Only two Member States – Austria and Germany – maintained the restriction for the longest permissible term, until 30 April 2011, claiming that the authorisation of free employment would cause major labour market disorders. Also, despite the general restrictions, both Austria and Germany were allowed to, under bilateral agreements, the employment of a certain number of citizens coming from the newly accessed countries. Owing to such agreements, approximately 28,000 Hungarian citizens worked in Austria and about 13,000 in Germany from the beginning of 2011. Also, states were already allowed provide free employment in certain sectors, which was effected by a chronic shortage of labour force.

Iceland, Norway, Liechtenstein, Switzerland

The single market also comprises of three countries who are not members of the Union, but hold membership in the European Economic Area (EEA). Of these countries, Iceland lifted the restrictions in 2006 and Norway in 2009, while Liechtenstein will be opening its labour market together with Austria and Germany. Switzerland, which is a member neither of the EU nor of the EEA, will terminate it presently used quota system at the end of April; however, it will be entitled to restore the restrictions until 31 May 2014, in justified cases.

None of these countries imposed any restrictions on Cyprus or Malta, who also joined the EU in 2004; nor did the eight other new Member States have restricted employment to citizens coming from the rest of the Member States.

Fears remained unjustified

Some of the older Member States could sense the concerns from the other Member States within the Union, regarding migrants from Eastern Member States, could potentially flood the labour market, bringing down wages and triggering unemployment. This was however proven unfounded. Migration to the West, from countries who joined the Union in 2004, fell way behind the expectations, as the number of migrants actually increased from 900,000 to approximately 1.9 million, between 2003 and 2009. The lowest count of migrants was given by Hungary and the Czech Republic; while most of them had moved from Poland and Lithuania.

The migrants are typically young people working in positions, which requires low to medium level qualification – although in many cases their actual qualifications are higher. According to experiences so far, labour force migration has proven to be temporary in most cases. For example, half of the employees from new Member States, who came after 2004, to Great Britain and Ireland, have already returned home, partly owing to the economic recession.

GDP has increased

According to calculations, the flow of labour force following the enlargement of 2004, has increased the EU’s GDP by 0.11% in the short term, between 2004 and 2007; and this growth is expected to a further rise of 0.2% in the long run. By fulfilling the labour force demands of the host states, workers from new Member States, have significantly contributed to the sustainable economic development. The labour force movement following the enlargement, has not resulted in significant labour market distortions, and its impact on the welfare services and finances of the host countries has been minimal.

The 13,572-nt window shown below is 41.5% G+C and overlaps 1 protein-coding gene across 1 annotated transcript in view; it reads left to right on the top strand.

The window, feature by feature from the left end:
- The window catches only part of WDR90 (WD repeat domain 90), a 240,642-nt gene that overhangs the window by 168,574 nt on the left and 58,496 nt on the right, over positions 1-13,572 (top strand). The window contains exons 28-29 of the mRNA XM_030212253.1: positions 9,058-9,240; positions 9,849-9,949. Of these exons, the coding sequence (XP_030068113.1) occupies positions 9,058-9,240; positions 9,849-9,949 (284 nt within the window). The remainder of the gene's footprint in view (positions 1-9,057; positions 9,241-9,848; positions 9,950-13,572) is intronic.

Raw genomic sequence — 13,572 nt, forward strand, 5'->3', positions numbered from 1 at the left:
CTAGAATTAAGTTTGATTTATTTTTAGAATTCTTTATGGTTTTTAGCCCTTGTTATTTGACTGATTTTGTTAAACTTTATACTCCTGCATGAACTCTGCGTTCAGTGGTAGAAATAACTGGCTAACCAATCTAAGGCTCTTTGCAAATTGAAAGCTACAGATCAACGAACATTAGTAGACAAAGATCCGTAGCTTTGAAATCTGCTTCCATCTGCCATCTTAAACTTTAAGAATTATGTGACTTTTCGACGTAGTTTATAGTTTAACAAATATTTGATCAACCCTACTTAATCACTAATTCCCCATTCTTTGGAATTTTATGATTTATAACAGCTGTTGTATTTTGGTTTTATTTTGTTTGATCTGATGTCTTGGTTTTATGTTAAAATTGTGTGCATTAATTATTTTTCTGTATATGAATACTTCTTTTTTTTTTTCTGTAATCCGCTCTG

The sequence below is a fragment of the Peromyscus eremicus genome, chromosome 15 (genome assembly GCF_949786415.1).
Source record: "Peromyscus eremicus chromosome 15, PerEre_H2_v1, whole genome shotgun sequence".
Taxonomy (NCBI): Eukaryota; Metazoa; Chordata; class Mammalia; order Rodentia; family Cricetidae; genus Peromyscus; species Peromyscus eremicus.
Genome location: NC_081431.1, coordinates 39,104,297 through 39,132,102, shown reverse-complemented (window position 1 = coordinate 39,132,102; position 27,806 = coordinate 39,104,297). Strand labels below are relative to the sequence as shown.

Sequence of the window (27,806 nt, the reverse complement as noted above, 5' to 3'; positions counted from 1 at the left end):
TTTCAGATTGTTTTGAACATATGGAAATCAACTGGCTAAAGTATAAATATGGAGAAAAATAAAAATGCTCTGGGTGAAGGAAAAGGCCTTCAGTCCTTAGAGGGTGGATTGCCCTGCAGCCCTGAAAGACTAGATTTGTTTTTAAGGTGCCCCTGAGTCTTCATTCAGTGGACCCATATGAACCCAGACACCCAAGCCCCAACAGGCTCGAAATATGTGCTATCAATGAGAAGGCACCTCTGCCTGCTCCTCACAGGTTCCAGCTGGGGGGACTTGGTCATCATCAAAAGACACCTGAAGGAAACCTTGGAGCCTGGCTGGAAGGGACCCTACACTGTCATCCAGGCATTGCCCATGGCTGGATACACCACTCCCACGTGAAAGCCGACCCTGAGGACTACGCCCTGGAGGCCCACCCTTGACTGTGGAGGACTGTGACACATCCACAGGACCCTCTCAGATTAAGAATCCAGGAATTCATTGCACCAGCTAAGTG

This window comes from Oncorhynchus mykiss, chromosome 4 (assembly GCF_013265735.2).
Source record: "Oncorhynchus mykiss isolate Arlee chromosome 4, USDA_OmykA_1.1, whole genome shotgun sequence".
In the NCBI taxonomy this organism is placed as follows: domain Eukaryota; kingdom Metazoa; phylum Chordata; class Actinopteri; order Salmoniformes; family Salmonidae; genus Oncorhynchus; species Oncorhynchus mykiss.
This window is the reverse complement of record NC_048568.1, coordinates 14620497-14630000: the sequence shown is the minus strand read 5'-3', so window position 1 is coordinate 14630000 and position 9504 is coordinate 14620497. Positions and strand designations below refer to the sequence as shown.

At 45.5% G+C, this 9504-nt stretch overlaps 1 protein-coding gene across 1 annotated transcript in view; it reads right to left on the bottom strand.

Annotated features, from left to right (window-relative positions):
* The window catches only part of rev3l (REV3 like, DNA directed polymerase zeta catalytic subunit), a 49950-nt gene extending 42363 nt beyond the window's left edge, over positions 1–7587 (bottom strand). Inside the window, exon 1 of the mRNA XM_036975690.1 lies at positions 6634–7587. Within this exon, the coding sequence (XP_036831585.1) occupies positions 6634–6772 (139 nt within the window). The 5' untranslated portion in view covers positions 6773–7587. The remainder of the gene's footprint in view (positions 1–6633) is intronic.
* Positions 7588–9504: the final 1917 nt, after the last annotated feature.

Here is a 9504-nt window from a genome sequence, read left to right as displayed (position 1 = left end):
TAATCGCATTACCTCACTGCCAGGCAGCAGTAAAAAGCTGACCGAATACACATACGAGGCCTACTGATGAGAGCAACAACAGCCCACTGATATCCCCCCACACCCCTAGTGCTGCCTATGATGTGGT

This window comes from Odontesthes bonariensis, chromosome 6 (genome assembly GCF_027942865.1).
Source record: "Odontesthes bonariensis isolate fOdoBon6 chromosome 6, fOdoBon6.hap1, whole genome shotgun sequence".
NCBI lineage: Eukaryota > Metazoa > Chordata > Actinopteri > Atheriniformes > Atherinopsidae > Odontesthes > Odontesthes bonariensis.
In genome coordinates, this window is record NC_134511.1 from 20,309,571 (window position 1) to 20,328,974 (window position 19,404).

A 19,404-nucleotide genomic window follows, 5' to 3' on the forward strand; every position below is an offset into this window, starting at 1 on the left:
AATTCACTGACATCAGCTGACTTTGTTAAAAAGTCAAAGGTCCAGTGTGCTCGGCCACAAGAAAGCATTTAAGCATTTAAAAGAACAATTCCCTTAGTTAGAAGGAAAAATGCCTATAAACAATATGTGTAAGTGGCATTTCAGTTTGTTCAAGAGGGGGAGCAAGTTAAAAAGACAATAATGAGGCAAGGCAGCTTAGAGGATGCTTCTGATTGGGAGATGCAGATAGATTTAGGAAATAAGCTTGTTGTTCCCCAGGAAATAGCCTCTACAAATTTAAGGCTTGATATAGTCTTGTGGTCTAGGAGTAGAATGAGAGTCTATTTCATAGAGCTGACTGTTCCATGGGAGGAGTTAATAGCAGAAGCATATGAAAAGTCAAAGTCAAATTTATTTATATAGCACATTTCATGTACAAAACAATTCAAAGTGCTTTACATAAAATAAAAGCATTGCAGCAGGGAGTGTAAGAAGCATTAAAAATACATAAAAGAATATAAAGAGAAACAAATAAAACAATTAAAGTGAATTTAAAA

In certain Member States, like Poland, the Baltic states and Romania, remittances of foreign workers have significantly contributed to the domestic production of the home countries. In these countries, the migration of the citizens of new Member States have mitigated unemployment, but have also caused a decrease in the number of labour forces in several sectors. It is a further problem, that typically, young people choose to seek employment abroad.

Bulgaria, Romania

In the case of citizens of Romania and Bulgaria, who joined the Union in January 2007, the other 25 Member States are still allowed to enforce restrictions. Similarly to the enlargement of 2004, a temporary term of up to seven years applies to these two countries; which is due to expire on 31 December 2013. Even so, several Member States have decided not to restrict the employment of citizens from Romania and Bulgaria. Accordingly, they can also freely enter the labour markets from the following countries: Cyprus, Czech Republic, Denmark, Estonia, Finland, Greece, Poland, Latvia, Lithuania, Hungary, Portugal, Spain, Sweden, Slovakia and Slovenia

Source: Hungarian Presidency of the Council of the European Union

Improving training offers for Web Marketers, Web Sellers, Usability Specialists, Online Community Managers and Internet Hotline Operators across EU

The e-Jobs Observatory platform now includes a section on e-Jobs Profiles to provide information about ongoing work on e-jobs descriptions. The first five profiles have been generated by the EQF i-Serve project, and are based on the e-Competences Framework of CEN.
The page is work in progress and more e-jobs profiles will be added in the near future. You are invited to comment on the profiles.


E-jobs 2.0, The true revolution !

Internet jobs have spread from internet specialised companies to all organisations, even SMEs. It is now common that one or several staff members are working on internet jobs in companies across activities & sectors, especially in companies under 20 employees. This is a total revolution, albeit these jobs are often part-time jobs with many employers. Job offers are not published officially because too much applications are received by company managers, so recruitment is done through informal contacts and personal networks.
See an article published in the French language on Le Cercle Les Echos.

Community manager, e-business manager, SEO manager and Internet Governance manager on Michael Page´s new-jobs guide

Among other new jobs, several Internet-related jobs are described on Michael Page´s New Jobs Guide 2010.

The guide provides:

* The definition and responsibility of each position,
* the skills and qualifications,
* training and experience possible
* remuneration of such trades,
* developments and trends,
* the types of employers,
* internationalization.

See:Le Guide Des Nouveaux Metiers par Michael Page